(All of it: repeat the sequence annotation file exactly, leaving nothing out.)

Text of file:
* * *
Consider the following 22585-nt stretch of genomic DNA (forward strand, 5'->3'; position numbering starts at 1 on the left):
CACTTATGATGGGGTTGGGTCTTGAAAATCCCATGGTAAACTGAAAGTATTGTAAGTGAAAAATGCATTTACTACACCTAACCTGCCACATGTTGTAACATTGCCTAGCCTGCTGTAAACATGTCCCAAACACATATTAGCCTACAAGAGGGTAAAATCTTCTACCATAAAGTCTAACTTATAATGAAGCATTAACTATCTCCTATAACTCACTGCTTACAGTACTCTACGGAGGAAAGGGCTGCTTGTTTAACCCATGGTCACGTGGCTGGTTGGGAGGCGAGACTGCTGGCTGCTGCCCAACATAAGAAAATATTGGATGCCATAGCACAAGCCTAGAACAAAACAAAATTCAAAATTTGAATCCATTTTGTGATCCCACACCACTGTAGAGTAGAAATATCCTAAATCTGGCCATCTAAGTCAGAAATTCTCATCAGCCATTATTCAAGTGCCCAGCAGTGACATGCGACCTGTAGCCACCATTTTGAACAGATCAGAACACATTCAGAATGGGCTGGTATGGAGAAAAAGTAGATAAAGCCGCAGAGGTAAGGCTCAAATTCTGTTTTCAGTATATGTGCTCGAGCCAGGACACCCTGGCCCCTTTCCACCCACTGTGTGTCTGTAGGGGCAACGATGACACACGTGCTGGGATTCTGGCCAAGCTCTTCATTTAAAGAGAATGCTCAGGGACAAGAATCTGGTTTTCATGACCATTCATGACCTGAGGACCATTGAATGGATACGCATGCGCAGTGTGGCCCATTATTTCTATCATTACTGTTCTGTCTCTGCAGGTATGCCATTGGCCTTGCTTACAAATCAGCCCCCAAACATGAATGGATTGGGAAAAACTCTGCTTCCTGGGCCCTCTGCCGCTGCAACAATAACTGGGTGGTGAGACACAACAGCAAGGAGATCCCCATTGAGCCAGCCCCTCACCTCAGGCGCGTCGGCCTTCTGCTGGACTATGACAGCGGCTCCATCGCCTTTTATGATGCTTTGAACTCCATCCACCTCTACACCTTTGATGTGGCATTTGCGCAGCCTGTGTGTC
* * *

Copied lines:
Consider the following 22585-nt stretch of genomic DNA (forward strand, 5'->3'; position numbering starts at 1 on the left):
CACTTATGATGGGGTTGGGTCTTGAAAATCCCATGGTAAACTGAAAGTATTGTAAGTGAAAAATGCATTTACTACACCTAACCTGCCACATGTTGTAACATTGCCTAGCCTGCTGTAAACATGTCCCAAACACATATTAGCCTACAAGAGGGTAAAATCTTCTACCATAAAGTCTAACTTATAATGAAGCATTAACTATCTCCTATAACTCACTGCTTACAGTACTCTACGGAGGAAAGGGCTGCTTGTTTAACCCATGGTCACGTGGCTGGTTGGGAGGCGAGACTGCTGGCTGCTGCCCAACATAAGAAAATATTGGATGCCATAGCACAAGCCTAGAACAAAACAAAATTCAAAATTTGAATCCATTTTGTGATCCCACACCACTGTAGAGTAGAAATATCCTAAATCTGGCCATCTAAGTCAGAAATTCTCATCAGCCATTATTCAAGTGCCCAGCAGTGACATGCGACCTGTAGCCACCATTTTGAACAGATCAGAACACATTCAGAATGGGCTGGTATGGAGAAAAAGTAGATAAAGCCGCAGAGGTAAGGCTCAAATTCTGTTTTCAGTATATGTGCTCGAGCCAGGACACCCTGGCCCCTTTCCACCCACTGTGTGTCTGTAGGGGCAACGATGACACACGTGCTGGGATTCTGGCCAAGCTCTTCATTTAAAGAGAATGCTCAGGGACAAGAATCTGGTTTTCATGACCATTCATGACCTGAGGACCATTGAATGGATACGCATGCGCAGTGTGGCCCATTATTTCTATCATTACTGTTCTGTCTCTGCAGGTATGCCATTGGCCTTGCTTACAAATCAGCCCCCAAACATGAATGGATTGGGAAAAACTCTGCTTCCTGGGCCCTCTGCCGCTGCAACAATAACTGGGTGGTGAGACACAACAGCAAGGAGATCCCCATTGAGCCAGCCCCTCACCTCAGGCGCGTCGGCCTTCTGCTGGACTATGACAGCGGCTCCATCGCCTTTTATGATGCTTTGAACTCCATCCACCTCTACACCTTTGATGTGGCATTTGCGCAGCCTGTGTGTC